John Tichy and I talked for hours, supping upon fine olives and dogflesh, sipping bathtub gin from tankards (Tichy) and tankard gin from bathtubs (myself). He told me of his cases, each more dangerous and outrageous than the previous: There was the "Case of the Man Who Was Too Tall," the "Case of the Woman From Mars," the "Case of the Missing Eye," the "Case of the Vagabond Vessel," the "Case of the One Guy; He Sorta Looked Like You. Good Guy, But—Wha's I Talkin' 'bout?"—on and on Tichy spun his tales. I interjected my own humble adventures where I could, but the talking was comfortable, not competitive. It was the conversation two equals have where both arrive with full lives and leave edified and excited, and in the interim the human equal yammers on about himself ceaselessly before vomiting into his own hat while the squid equal patiently nods of the headsack and opines that it "happens to the best of us."
After four hours, a new password was called out by my cousin, dutifully manning his empty bar, a white tuxedo stretched about the frame of his somewhat rattletrap supra-marine pressurized suit. And new patrons, a man and a woman dressed in alabaster robes, hoods obscuring their eyes, entered the establishment. They sat in a red velvet booth opposite Tichy and I, the light casting ominous shadows of their figures. The hooded couple requested menus in polite tones and puzzled over my cousin's quaint codes.
"What do you expect is in a 'Leaking Bilge Rat'?" The man asked, frowning in his hood.
"I dare say that the 'Peaches Found In An Unmarked Can By An Inquisitive Toddler' sounds divinely intriguing." The woman tapped an unpainted nail on the menu.
"Well, I believe I shall try the 'A Man And Woman Meet In A Bar, Have Sex, And Then Realize They Are Secretly Related, Causing Undo Family Stress And Necessitating A Move To Another Country Where Such Behavior Is Tolerated If Not Secretly Encouraged' but it is quite a mouthful." He paused. "I hope that one includes bourbon."
Tichy shook his clam-like head, mouthed the word "tourists" to me. He scratched his not-insignificant chin and said to me, conspiratorially, "Since you invited me out on this little excursion, I maybe have a business proposition for you. I've come upon recently—while working an entirely honest case—the whereabouts of a certain chapeau of peculiar value. This sombrero is unique and damn near priceless, but I have a fence lined up in high society who will pay millions for this little shohpka."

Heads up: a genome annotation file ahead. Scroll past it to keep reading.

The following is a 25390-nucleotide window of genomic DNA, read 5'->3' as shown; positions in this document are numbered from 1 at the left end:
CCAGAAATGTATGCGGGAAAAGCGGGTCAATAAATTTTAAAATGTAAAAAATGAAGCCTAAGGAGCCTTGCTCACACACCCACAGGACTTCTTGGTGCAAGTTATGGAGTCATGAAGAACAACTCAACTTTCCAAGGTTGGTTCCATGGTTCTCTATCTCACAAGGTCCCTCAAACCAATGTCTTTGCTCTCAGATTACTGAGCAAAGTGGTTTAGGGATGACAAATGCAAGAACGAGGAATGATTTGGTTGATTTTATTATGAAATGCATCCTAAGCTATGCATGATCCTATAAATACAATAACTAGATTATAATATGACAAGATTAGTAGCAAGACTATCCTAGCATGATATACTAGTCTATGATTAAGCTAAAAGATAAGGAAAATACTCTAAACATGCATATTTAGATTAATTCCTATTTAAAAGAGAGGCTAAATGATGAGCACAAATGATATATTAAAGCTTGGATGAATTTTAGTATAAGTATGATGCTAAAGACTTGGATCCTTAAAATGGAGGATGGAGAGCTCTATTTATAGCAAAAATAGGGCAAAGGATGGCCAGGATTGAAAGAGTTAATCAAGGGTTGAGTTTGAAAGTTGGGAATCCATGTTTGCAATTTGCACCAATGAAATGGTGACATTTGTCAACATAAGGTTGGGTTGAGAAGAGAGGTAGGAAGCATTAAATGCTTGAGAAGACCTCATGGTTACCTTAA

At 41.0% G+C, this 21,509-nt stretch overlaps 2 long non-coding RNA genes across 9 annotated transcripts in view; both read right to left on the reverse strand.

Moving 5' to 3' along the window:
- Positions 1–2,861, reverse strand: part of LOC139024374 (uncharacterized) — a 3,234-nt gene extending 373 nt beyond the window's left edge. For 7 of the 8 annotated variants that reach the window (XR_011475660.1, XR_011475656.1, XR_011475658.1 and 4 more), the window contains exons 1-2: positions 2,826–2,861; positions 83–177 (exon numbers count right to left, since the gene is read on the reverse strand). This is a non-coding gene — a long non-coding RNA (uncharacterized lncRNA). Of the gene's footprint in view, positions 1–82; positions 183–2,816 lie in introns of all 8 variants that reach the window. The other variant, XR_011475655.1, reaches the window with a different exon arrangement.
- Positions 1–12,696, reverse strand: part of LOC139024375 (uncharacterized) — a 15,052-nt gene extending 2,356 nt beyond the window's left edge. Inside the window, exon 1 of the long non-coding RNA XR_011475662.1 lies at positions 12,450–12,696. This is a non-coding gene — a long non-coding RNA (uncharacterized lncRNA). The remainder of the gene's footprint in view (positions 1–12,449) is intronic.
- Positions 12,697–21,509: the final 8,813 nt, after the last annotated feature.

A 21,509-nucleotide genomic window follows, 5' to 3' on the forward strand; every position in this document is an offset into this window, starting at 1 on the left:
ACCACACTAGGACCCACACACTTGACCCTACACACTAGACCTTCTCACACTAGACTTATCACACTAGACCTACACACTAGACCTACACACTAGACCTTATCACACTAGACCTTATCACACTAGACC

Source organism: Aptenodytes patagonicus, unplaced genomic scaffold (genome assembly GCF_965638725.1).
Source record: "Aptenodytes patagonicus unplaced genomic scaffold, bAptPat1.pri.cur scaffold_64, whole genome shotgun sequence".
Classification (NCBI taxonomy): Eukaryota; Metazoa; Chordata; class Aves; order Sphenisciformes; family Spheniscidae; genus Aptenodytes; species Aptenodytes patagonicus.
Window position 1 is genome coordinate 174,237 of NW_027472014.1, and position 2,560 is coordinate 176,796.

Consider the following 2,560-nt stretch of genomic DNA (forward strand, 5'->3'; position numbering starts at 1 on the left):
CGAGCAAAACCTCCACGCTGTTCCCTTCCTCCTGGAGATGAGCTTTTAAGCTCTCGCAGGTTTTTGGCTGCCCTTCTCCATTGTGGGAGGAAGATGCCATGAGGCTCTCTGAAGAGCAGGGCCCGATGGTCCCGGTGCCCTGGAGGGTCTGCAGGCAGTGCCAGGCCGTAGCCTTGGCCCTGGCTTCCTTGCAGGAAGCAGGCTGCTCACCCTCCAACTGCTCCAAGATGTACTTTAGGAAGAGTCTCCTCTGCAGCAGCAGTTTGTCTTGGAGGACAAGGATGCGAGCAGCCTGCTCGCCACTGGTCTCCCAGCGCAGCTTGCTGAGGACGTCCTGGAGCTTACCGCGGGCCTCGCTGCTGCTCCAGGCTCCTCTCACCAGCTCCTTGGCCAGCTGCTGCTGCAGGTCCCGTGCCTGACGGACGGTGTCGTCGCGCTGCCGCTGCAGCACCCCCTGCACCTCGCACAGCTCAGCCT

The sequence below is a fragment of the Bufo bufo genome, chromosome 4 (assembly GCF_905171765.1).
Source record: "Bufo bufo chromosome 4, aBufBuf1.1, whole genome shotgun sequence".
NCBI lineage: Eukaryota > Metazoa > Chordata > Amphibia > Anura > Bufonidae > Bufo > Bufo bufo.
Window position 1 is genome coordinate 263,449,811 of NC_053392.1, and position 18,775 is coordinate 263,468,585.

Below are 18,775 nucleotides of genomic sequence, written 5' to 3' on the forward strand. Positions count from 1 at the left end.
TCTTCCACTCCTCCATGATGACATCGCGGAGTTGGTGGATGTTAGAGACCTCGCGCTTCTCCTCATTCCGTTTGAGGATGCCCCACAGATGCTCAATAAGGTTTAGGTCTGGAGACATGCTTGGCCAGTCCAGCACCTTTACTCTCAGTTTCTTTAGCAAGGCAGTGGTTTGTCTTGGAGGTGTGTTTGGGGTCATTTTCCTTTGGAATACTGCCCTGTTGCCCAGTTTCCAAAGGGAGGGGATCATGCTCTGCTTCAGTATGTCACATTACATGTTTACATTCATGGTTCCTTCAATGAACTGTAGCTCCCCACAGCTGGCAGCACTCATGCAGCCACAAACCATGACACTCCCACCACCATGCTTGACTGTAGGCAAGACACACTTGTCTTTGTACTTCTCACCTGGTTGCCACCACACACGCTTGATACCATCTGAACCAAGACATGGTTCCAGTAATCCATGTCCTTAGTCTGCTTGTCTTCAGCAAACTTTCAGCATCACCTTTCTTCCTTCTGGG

I waved a manipulator in the air noncommittally, "TICHY, IT IS A HAT YOU SPEAK OF. HOW COULD A HAT BE SO VALUABLE TO ANYONE BUT A MADMAN?" I reflected for a moment, "OR A VERY BALD MEN REQUIRED TO WORK IN THE SUNNY OUT OF DOORS?"
Tichy grinned and sipped from his pewter mug. "Because it's the lucky top hat of Emperor Norton, that's why."
"AHHHH," I dissembled comprehending Tichy's explanation, but was in good luck that I was not required to do so for long, when the hooded couple leapt to their feet, brandishing blades that had been—I surmised—secreted beneath their robes. "Tell us where it is!" they shouted at Tichy, "Or else!" And, evidently, in the spirit of clarifying what "else" might include, the robéd mistress ran her blade into a vulcanized coupling on my suit's carapace, bringing forth a deluge of my vital waters.
So, dear readers, you can see how at first the innocent mention of "squidapalooza" brings forth a current of memories most unpleasant: the first time I sipped gin; my irredeemable cousin; the detective, Tichy, whom I so fatally failed, time and again; and also the memory of being stabbed through by hooded assassins. But that, dears, is but the first layer of meaning the word conjures.
Until Next Time, I Remain,
The Giant Squid
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Copyright (c) 2000, 2004, David Erik Nelson, Fritz Swanson, Morgan Johnson